We finished up the day with the Modified Navy Drill at 25 yards. This drill requires firing 5 shots from standing, 5 shots from kneeling, and 5 shots from prone, all center mass, with a speed reload in between. This simple drill actually incorporates a lot of various skill sets and even tests your gear since many people never train to speed reload anything more than one magazine and never from any position other than standing (something that can be seen when students perform a flawless reload standing-to-kneeling but fumble the reload badly kneeling-to-prone). Pat breaks down the positions and the movements into steps and stages, and then the complete drill is shot from 25 yards without the pressure of time. Pat reminds us that the drill will eventually be shot from 50 yards with a par time of 25 seconds, and we finish out the day with everyone shooting the drill from 25 yards with the 25 second par time.
Training Day 2 (TD2) began with another discussion of gear, this time focused more on firearms. There was some discussion about The Chart and what it means. I'm glad to see that instructors like Pat can make use of The Chart in their classes in order to help illustrate their points to the students regarding why one rifle is better than another.
As usual we followed this up with a zero confirmation at 50 yards to start the day. This is always a good thing to do just in case students may have fidgeted with their optics over night, dragged out a different rifle for TD2, or just never really got a good zero the previous day.
This was followed by a discussion of the various types of malfunctions ("jam" goes on toast), what causes them, malfunction clearances, immediate vs. remedial action, etc. For a detailed description of what was covered see the two part article Pat wrote for SWAT Magazine in the December '08 and January '09 issues. We then proceeded to set up each type of malfunction and run through the drills to clear them several times each. From this point on if a student encountered a malfunction we were expected to utilize the lessons learned and get the carbine back in the fight.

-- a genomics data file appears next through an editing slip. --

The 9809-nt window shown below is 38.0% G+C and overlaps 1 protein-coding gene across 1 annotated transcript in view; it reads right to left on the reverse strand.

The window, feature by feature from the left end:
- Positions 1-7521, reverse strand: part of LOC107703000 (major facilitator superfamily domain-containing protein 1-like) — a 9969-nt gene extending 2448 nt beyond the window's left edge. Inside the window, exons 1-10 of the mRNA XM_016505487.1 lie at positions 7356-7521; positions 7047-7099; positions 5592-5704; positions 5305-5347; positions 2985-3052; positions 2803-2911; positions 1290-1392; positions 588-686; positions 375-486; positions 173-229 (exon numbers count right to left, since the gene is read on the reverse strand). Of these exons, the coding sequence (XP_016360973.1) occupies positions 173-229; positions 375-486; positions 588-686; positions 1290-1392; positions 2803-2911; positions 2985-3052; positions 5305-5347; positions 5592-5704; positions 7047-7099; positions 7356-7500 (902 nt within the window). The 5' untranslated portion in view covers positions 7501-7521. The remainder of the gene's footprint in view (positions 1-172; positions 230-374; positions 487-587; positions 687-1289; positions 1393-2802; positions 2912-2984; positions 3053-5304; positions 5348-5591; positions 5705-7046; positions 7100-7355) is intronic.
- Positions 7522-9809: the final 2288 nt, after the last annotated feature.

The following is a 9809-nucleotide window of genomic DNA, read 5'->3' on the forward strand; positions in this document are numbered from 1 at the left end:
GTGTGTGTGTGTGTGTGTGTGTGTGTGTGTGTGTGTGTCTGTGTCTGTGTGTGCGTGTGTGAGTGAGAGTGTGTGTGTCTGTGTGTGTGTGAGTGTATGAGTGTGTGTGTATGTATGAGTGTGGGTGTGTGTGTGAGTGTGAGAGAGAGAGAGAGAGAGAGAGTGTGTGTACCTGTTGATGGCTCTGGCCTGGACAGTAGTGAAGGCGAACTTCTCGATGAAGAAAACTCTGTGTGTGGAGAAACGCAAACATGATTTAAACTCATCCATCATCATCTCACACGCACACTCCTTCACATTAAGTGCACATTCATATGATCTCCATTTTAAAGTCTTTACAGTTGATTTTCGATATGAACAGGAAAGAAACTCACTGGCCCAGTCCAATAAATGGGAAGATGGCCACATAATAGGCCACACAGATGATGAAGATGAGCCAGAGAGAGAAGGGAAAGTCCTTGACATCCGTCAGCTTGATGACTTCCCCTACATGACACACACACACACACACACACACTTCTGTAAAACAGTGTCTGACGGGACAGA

Next up was turning left and right. Look in the direction to identify the threat, pivot towards the threat, and engage the threat. Specific foot movement was demonstrated and then practiced multiple times. Some may say that this is choreography, or that you'll never do something like that in a stressful situation. I say that it's choreographed and there are steps involved for various reasons, and that if you practice it this way then that's the way you'll do it. I liken it to learning a draw stroke in steps, which may seem choreographed at first but with practice becomes second nature and becomes the default motion for drawing the pistol. Same thing here. We finished up this block by turning based on outside stimulation as opposed to a verbal command. The whole line turns one direction to face 90 degrees to the target. Pat then signals the lead shooter who turns in and engages the target with a Non Standard Response (NSR, 7 rounds). The next shooter in line turns when they see the first shooter turn, and so on down the line.
This was followed by transitions to pistol. Pat advocates turning the ejection port in towards the body. I have come to like this method as well for the exact reasons he does; it frees your firing hand faster to draw the pistol, it controls the carbine better as you lower it, and it traps the carbine tighter to the body. After this we were instructed to transition to pistol anytime we had a malfunction. (Side note: Pat is a big proponent of keeping the carbine topped up. This means performing tac-reloads as needed in between strings to keep ammo in the rifle. As such, if a student is keeping their situational awareness and topping up the rifle, the ONLY reason for a transition to pistol should be a malfunction in the carbine).
We then fired the Modified Navy Qual again immediately after lunch. This time from 35 yards, but with the same par time of 25 seconds. We were reminded that we would be shooting the qual for score the next day from 50 yards. Some shooters had a long way to go.
We finished the day with shooting on the move advancing towards the target. Pat covered various reasons you might want to do this, and then we moved right in to a demonstration and doing it ourselves. The key here is to keep a stable firing platform (as much as possible) with proper footwork, and to shoot when you have the shot. Many people make this more complicated than it needs to be, and general fitness has a lot to do with it as some larger folks just naturally have a more uneven gait to contend with.
Training Day 3 (TD3) began as usual with a reconfirm zero at 50 yards. Two shooters, one an ACOG/Docter owner and one an Eotech user, opted to swap out for one each of Pat's loaner Aimpoint T-1 sights. From what I could see both improved, and both appreciated the swap greatly. I think Aimpoint gained two more customers.